In 1938, King Carol II modified the law on the administration of the Romanian territory according to the fascist model.[8] Ten ținuturi (approx. translation "lands") were created, ruled by Rezidenți Regali (Royal Residents), appointed directly by the Monarch. The ținuturi represented another layer of administration between counties and the country, as the county borders were not erased.[5][9]

Due to the territorial changes during World War II, this style of administration did not last, and the administration at the județ level was reintroduced after the war.[5] Between 1941 and 1944, Romania administered the territory between the Dniester and Southern Bug rivers known as Transnistria, which consisted of 13 separate counties.[10]

After taking over the administration of the country in 1945, the Communist Party changed the administrative model to that of the Soviet Union (regions and raions) in 1950, but changed it back in 1968.[11] Nevertheless, the county borders set then were quite different from those present during the interbellum, as only 39 counties were formed from the 56 remaining after the war.[12]

In 1981, Giurgiu and Călărași were split from Ialomița and the former county of Ilfov,[12] while in 1997, Ilfov County, which had been a dependency of the municipality of Bucharest for nearly two decades, was reinstated.[13][14] The county borders set in 1968 are still largely in place today, but the functions of different authorities have changed due to administrative reforms in the 1990s.[5][6]

At present, Romania is divided into 41 counties and one municipality (Bucharest); these are assigned as the NUTS-3 geocode statistical subdivision scheme of Romania within the European Union.[15] Each of the counties is further divided into cities (some of which have municipality status) and communes. The prefect and his administration have executive prerogatives within the county limits, while limited legislative powers are assigned to a County Council elected every four years during local elections.[16] The territorial districts of the Romanian judicial system overlap with county borders, thus avoiding further complication in the separation of powers on the government.[5]

Current listEdit

CoA County County seat Name origin
[note 2][17]
Region ISO code
[note 3]
Postal code
[note 4][18]
Area code
[note 5][19]
NUTS code
[note 6][20]
Alba Iulia Alba Iulia Center AB 51 58 RO121 342,376 6,250 km2 (2,410 sq mi)  
  Arad Arad county seat West AR 31 57 RO421 430,629 7,746 km2 (2,991 sq mi)  
  Argeș Pitești Argeș River South-Muntenia AG 11 48 RO311 612,431 6,822 km2 (2,634 sq mi)  
  Bacău Bacău county seat North-East BC 60 34 RO211 616,168 6,622 km2 (2,557 sq mi)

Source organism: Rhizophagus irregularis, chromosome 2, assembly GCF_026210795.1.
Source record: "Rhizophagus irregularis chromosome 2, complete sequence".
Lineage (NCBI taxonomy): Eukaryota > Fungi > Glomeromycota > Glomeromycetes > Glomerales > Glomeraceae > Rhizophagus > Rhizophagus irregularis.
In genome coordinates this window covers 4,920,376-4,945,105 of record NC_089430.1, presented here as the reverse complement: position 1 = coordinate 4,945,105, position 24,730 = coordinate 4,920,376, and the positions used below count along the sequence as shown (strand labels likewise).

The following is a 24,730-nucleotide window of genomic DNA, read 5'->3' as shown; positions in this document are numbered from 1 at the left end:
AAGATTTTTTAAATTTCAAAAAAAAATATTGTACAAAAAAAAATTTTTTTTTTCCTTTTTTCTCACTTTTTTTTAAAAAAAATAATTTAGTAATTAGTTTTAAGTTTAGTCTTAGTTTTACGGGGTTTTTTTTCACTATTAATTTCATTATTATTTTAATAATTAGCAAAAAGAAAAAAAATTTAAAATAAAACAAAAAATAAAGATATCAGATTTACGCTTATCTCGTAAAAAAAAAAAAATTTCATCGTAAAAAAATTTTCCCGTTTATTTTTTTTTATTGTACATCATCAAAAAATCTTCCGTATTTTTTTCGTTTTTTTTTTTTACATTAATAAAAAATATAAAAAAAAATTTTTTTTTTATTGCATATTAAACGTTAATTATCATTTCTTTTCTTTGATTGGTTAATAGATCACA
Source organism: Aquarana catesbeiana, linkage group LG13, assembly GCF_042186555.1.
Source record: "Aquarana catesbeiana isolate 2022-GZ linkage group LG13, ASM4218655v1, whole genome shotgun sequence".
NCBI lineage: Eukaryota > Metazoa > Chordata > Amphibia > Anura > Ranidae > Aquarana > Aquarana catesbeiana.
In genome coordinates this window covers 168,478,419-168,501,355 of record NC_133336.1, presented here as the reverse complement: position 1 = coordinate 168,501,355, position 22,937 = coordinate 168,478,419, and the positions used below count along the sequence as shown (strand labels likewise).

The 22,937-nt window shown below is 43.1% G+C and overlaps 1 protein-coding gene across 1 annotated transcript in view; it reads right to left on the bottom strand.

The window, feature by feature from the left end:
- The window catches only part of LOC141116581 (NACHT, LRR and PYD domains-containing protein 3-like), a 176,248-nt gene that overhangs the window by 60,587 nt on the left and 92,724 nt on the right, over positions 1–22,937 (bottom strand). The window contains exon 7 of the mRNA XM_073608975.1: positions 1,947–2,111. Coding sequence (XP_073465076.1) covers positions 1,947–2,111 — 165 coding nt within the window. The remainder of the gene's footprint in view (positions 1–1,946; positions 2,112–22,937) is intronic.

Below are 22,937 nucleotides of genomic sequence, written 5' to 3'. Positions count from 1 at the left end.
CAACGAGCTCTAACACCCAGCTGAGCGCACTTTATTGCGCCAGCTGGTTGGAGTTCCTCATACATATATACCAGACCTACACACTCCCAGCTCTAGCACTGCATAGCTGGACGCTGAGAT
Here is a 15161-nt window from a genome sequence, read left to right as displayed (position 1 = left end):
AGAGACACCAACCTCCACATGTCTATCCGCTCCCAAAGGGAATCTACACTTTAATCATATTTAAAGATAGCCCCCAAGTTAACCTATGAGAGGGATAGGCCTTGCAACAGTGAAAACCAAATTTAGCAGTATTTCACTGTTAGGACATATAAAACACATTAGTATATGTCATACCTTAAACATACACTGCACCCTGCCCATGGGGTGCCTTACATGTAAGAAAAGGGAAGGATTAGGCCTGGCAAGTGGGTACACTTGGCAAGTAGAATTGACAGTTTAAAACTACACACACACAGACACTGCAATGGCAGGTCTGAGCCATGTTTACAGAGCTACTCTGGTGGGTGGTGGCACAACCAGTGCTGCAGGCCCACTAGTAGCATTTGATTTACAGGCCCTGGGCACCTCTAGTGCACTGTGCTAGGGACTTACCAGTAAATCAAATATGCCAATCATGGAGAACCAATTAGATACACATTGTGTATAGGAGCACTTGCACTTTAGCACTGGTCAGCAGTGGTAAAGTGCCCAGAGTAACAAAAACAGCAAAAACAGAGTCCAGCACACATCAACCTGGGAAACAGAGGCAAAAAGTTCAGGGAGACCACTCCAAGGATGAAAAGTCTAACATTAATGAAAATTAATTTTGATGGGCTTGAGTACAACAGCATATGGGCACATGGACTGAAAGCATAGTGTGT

Bihor Oradea Biharia commune North-West BH 41 59 RO111 575,398 7,539 km2 (2,911 sq mi)  
  Bistrița-Năsăud Bistrița Bistrița River and Năsăud city North-West BN 42 63 RO112 286,225 5,358 km2 (2,069 sq mi)  
  Botoșani Botoșani county seat North-East BT 71 31 RO212 412,626 4,987 km2 (1,925 sq mi)  
  Brașov Brașov county seat Center BV 50 68 RO122 549,217 5,361 km2 (2,070 sq mi)  
  Brăila Brăila county seat South-East BR 81 39 RO221 321,212 4,766 km2 (1,840 sq mi)  
  Bucharest[note 7] last name Bucur[23] Bucharest-Ilfov B 01–06
[note 8]
[note 9]
RO321 1,883,425 240 km2 (93 sq mi)  
  Buzău Buzău Buzău River South-East BZ 12 38 RO222 451,069 6,101 km2 (2,356 sq mi)  
  Caraș-Severin Reșița defunct Caraș and Severin Counties West CS 32 55 RO422 295,579 8,532 km2 (3,294 sq mi)  
  Călărași Călărași county seat South-Muntenia CL 91 42 RO312 306,691 5,087 km2 (1,964 sq mi)  
  Cluj Cluj-Napoca county seat North-West CJ 40 64 RO113 691,106 6,672 km2 (2,576 sq mi)  
  Constanța Constanța county seat South-East CT 90 41 RO223 684,082 7,104 km2 (2,743 sq mi)  
  Covasna Sfântu Gheorghe Covasna River Center CV 52 67 RO123 210,177 3,707 km2 (1,431 sq mi)  
  Dâmbovița Târgoviște Dâmbovița River South-Muntenia DB 13 45 RO313 518,745 4,056 km2 (1,566 sq mi)  
  Dolj Craiova Jiu River[note 10] South-West Oltenia DJ 20 51 RO411 660,544 7,425 km2 (2,867 sq mi)  
  Galați Galați county seat South-East GL 80 36 RO224 536,167 4,465 km2 (1,724 sq mi)  
  Giurgiu Giurgiu county seat South-Muntenia GR 08 46 RO314 281,422 3,544 km2 (1,368 sq mi)  
  Gorj Târgu Jiu Jiu River[note 11] South-West Oltenia GJ 21 53 RO412 341,594 5,572 km2 (2,151 sq mi)  
  Harghita Miercurea Ciuc Harghita Mountains Center HR 53 66 RO124 310,867 6,637 km2 (2,563 sq mi)  
  Hunedoara Deva Hunedoara city West HD 33 54 RO423 418,565 7,072 km2 (2,731 sq mi)